And make it fun! You don’t need to make chore time a downer. Play a “clean up time” song. Make it a game to see how many surfaces they can find to wipe. Dance while you hang and fold laundry. Chores don’t always have to be a drag.
3. Explain why they need to do chores
Kids respond well to reason, rather than “because I said so.” When you follow a request with the reason, your kids are more likely to listen. For instance, tell them to clean up their Lego pieces so they know where to find them the next day.
You also need to hold them accountable for certain behaviors. If they don’t clean up, tell them they must not ready to take care of their Lego pieces, so you’ll have to put them away until tomorrow. Tie in the consequences to their actions (or their lack of them).
Then, follow through with consequences. Don’t say you’ll put away the pieces with no intention of doing so. Empty threats might work the first or second time, but after a while, your kids will catch on.
Instead, follow through with your actions, no matter how difficult, and even if they whine or throw an epic meltdown. They need to know you keep your word, not only with consequences but with anything you say you’ll do.
And throughout the conversation, keep your tone matter-of-fact. No one wants to be talked down to or scolded. You don’t need to be the Big Bad Mom doling out punishments to be effective.
Instead, act like you’re stating facts, not abusing your authority. With fewer power conflicts, your kids will tie their actions to consequences and not because mom said so.
4. Don’t reward or bribe
Many parents resort to rewards or bribes to convince their kids to do chores. And, like empty threats, it works in the short-term, especially since an awaiting reward will motivate kids to do their chores.
- Bribes and your standard rewards are external. They don’t tap into the internal reward your kids feel when they do a good job—the pride they feel whether anyone is there to witness it or not. You want to encourage this inner drive, or intrinsic rewards, to motivate them to action.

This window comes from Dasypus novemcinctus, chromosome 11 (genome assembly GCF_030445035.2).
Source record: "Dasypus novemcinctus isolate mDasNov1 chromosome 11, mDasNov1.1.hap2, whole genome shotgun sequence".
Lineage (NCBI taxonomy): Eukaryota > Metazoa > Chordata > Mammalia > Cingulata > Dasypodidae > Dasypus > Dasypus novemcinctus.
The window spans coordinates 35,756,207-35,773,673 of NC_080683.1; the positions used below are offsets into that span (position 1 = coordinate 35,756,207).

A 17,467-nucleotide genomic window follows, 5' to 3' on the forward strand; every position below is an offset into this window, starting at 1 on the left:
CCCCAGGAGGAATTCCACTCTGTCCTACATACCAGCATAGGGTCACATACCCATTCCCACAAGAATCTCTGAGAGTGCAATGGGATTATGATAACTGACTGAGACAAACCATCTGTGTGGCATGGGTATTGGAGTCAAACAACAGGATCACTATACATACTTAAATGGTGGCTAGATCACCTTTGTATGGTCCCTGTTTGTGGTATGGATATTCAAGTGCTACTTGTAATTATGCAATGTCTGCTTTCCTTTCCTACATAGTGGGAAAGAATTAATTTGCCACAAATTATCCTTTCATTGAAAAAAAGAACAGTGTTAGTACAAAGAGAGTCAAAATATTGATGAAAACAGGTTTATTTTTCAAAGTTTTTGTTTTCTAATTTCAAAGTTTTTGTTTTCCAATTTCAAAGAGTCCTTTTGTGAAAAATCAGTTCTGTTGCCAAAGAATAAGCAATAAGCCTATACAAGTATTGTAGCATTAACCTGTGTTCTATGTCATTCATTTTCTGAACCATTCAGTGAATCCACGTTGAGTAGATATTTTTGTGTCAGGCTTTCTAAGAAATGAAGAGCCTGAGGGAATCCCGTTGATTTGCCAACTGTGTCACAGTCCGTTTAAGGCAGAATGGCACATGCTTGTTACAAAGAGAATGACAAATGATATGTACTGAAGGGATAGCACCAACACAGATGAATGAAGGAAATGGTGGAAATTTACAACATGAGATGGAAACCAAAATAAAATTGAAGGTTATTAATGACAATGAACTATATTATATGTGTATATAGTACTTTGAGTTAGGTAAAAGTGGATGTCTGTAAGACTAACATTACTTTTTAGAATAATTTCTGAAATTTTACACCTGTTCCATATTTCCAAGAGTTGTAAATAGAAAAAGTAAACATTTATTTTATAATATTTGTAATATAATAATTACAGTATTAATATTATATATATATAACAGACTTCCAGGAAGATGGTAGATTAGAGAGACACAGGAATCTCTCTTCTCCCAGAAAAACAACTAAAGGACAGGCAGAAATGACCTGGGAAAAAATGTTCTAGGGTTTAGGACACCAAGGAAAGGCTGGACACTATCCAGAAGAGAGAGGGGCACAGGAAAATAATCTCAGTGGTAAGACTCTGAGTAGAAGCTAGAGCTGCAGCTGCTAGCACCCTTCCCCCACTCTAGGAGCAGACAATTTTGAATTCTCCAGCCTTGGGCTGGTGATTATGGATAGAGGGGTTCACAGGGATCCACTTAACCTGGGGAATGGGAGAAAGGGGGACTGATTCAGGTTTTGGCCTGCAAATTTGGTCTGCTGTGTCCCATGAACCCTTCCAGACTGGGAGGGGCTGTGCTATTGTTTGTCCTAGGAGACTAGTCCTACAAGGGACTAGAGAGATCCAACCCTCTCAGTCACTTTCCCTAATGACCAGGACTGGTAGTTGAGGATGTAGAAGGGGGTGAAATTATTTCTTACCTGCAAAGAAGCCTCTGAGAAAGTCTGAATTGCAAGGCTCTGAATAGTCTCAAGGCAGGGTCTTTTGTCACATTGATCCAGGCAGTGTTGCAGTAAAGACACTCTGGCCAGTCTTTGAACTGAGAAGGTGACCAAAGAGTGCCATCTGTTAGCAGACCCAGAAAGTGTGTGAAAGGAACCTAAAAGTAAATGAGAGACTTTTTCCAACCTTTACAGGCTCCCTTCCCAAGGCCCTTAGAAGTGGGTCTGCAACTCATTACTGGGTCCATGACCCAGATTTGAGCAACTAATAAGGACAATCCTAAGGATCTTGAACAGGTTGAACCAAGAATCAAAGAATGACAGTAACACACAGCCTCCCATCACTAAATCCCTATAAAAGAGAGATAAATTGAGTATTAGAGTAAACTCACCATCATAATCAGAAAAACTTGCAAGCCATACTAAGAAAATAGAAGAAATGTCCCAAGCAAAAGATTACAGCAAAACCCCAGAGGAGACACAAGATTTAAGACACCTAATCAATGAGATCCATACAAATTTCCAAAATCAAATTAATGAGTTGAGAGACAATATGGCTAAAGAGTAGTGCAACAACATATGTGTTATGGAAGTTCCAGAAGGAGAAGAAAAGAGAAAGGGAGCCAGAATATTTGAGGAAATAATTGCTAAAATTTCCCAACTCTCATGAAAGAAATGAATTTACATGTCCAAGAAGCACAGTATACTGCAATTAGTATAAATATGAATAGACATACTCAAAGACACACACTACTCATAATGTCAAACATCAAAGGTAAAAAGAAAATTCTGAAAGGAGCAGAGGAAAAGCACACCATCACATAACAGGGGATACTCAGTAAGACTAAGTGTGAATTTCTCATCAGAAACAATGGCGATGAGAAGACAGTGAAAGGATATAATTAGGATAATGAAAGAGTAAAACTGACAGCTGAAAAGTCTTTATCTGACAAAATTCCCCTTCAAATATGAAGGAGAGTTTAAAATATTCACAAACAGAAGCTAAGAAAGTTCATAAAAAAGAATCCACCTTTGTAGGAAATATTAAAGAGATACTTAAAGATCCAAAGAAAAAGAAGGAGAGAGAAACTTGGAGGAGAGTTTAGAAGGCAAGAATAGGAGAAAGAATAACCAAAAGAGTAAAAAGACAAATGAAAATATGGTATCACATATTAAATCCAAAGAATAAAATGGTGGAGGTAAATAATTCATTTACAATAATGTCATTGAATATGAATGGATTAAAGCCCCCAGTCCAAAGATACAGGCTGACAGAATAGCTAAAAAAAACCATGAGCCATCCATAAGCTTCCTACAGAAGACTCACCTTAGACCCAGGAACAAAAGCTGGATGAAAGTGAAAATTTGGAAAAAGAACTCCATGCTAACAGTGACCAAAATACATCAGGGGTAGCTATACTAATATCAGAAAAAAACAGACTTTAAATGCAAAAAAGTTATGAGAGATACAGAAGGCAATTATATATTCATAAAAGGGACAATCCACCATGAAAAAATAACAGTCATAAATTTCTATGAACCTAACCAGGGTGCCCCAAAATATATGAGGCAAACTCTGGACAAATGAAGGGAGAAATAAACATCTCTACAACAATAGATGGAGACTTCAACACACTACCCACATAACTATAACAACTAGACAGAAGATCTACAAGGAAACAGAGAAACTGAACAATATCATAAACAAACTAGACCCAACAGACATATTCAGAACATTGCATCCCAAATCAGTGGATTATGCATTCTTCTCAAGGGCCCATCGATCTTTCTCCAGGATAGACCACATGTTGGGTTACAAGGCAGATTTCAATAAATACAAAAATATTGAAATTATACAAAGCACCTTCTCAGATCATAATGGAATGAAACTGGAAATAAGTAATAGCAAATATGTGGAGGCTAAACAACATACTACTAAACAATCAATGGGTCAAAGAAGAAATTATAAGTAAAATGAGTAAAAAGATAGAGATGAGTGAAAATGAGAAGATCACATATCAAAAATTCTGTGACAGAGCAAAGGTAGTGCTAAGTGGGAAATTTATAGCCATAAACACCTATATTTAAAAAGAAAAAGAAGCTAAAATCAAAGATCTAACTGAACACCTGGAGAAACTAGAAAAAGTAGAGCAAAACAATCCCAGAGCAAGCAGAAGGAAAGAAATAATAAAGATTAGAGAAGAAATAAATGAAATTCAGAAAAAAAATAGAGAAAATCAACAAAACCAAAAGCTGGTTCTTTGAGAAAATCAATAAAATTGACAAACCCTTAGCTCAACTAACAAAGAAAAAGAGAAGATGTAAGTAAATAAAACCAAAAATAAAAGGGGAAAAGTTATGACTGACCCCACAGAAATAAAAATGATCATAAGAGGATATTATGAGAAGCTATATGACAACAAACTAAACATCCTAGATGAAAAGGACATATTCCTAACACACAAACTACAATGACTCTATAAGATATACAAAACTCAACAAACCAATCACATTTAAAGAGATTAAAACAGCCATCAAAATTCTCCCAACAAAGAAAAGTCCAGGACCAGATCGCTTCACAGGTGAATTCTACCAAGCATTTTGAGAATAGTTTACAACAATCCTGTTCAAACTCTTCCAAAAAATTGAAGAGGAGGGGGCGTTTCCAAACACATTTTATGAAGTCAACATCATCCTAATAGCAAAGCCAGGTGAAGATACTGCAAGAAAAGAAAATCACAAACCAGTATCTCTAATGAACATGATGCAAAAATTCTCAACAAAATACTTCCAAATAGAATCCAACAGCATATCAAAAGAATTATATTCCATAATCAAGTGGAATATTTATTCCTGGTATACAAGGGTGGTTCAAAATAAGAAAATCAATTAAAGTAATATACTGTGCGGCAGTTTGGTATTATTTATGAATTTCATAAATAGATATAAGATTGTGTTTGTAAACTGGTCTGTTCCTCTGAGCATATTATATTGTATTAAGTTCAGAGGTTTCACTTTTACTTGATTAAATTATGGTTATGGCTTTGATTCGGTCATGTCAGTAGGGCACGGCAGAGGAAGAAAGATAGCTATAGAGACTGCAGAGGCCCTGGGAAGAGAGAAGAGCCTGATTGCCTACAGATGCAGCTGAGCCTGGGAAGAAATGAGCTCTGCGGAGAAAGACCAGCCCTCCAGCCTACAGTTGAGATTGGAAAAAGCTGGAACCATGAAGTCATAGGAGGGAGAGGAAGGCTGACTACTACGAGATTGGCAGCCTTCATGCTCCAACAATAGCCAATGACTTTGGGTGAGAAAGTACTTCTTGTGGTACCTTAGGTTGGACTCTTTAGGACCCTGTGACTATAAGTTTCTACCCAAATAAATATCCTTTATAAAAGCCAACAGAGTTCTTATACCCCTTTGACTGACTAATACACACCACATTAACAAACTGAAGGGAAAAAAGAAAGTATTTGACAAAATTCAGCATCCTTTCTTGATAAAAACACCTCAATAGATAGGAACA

- With typical rewards, your kids will expect something material in return every time. Once they’ve had a taste of one reward, you’re faced with upping the ante each time. The pizzazz of that first reward won’t convince them to do the same chores for the same rewards again.
- Offering rewards tends to produce poor quality. Without intrinsic rewards driving their actions, your kids aren’t focused on the work itself. They want the end result in the quickest, least painful way possible. You might end up with shoddy work because they wanted to check it off their list quickly.
- Rewards and bribes focus on the reward. You don’t want your kids to be so focused on the reward they’ll do anything to get there by any means necessary. Instead, focus on other values like effort, a job well done, and helping the family.
Kids should pitch in around the house, so to see them doing otherwise is frustrating.
Chores shouldn’t be a request—treat them as something they have to do, like brushing teeth and eating dinner. And as you’ve seen, it doesn’t always have to be a struggle to get kids to do chores.
Praise them for good behavior you see, no matter how tiny. Focus on the team effort and contributing to the family. Explain why chores are important, and follow through with consequences.
And avoid bribes and rewards as a way to get them to do chores. Focus instead on other values like doing a job well done and helping others.
At some point, all kids will refuse to do chores—they’ll stop saying “Me do it!” like they did as toddlers. But how we respond and encourage them otherwise can make all the difference.
Get more tips:
- The Real Reason Kids Should Have Chores
- How to Get Your Kids to Clean Up After Themselves
- Teach Your Child the Value of a Job Well Done
- What to Do When Your Child Says No to Everything
- How to Get Kids to Do Chores (Without the Constant Reminders)
Don’t forget: Download your Printable Chore List templates to help you and the kids organize chores: